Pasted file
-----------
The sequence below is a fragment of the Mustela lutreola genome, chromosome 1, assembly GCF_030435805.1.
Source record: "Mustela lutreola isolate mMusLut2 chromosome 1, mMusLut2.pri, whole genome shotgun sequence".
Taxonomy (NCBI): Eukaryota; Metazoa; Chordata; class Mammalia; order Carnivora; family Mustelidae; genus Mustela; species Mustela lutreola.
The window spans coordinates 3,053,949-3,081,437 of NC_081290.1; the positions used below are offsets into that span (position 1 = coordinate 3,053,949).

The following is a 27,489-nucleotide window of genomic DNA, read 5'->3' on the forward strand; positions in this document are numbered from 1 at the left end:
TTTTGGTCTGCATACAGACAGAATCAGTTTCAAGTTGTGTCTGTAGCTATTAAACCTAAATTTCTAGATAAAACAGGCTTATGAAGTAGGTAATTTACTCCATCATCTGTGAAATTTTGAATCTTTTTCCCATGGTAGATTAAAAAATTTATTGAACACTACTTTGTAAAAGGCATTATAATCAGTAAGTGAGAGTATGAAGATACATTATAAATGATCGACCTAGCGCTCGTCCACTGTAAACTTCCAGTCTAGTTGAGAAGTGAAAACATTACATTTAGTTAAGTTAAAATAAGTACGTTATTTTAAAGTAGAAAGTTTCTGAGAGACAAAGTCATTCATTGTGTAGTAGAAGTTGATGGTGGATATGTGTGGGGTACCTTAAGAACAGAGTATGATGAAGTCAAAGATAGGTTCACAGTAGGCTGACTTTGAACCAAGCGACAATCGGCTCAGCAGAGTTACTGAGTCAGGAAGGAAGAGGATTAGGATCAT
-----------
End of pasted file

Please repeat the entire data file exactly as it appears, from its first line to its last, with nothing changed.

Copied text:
The sequence below is a fragment of the Mustela lutreola genome, chromosome 1, assembly GCF_030435805.1.
Source record: "Mustela lutreola isolate mMusLut2 chromosome 1, mMusLut2.pri, whole genome shotgun sequence".
Taxonomy (NCBI): Eukaryota; Metazoa; Chordata; class Mammalia; order Carnivora; family Mustelidae; genus Mustela; species Mustela lutreola.
The window spans coordinates 3,053,949-3,081,437 of NC_081290.1; the positions used below are offsets into that span (position 1 = coordinate 3,053,949).

The following is a 27,489-nucleotide window of genomic DNA, read 5'->3' on the forward strand; positions in this document are numbered from 1 at the left end:
TTTTGGTCTGCATACAGACAGAATCAGTTTCAAGTTGTGTCTGTAGCTATTAAACCTAAATTTCTAGATAAAACAGGCTTATGAAGTAGGTAATTTACTCCATCATCTGTGAAATTTTGAATCTTTTTCCCATGGTAGATTAAAAAATTTATTGAACACTACTTTGTAAAAGGCATTATAATCAGTAAGTGAGAGTATGAAGATACATTATAAATGATCGACCTAGCGCTCGTCCACTGTAAACTTCCAGTCTAGTTGAGAAGTGAAAACATTACATTTAGTTAAGTTAAAATAAGTACGTTATTTTAAAGTAGAAAGTTTCTGAGAGACAAAGTCATTCATTGTGTAGTAGAAGTTGATGGTGGATATGTGTGGGGTACCTTAAGAACAGAGTATGATGAAGTCAAAGATAGGTTCACAGTAGGCTGACTTTGAACCAAGCGACAATCGGCTCAGCAGAGTTACTGAGTCAGGAAGGAAGAGGATTAGGATCAT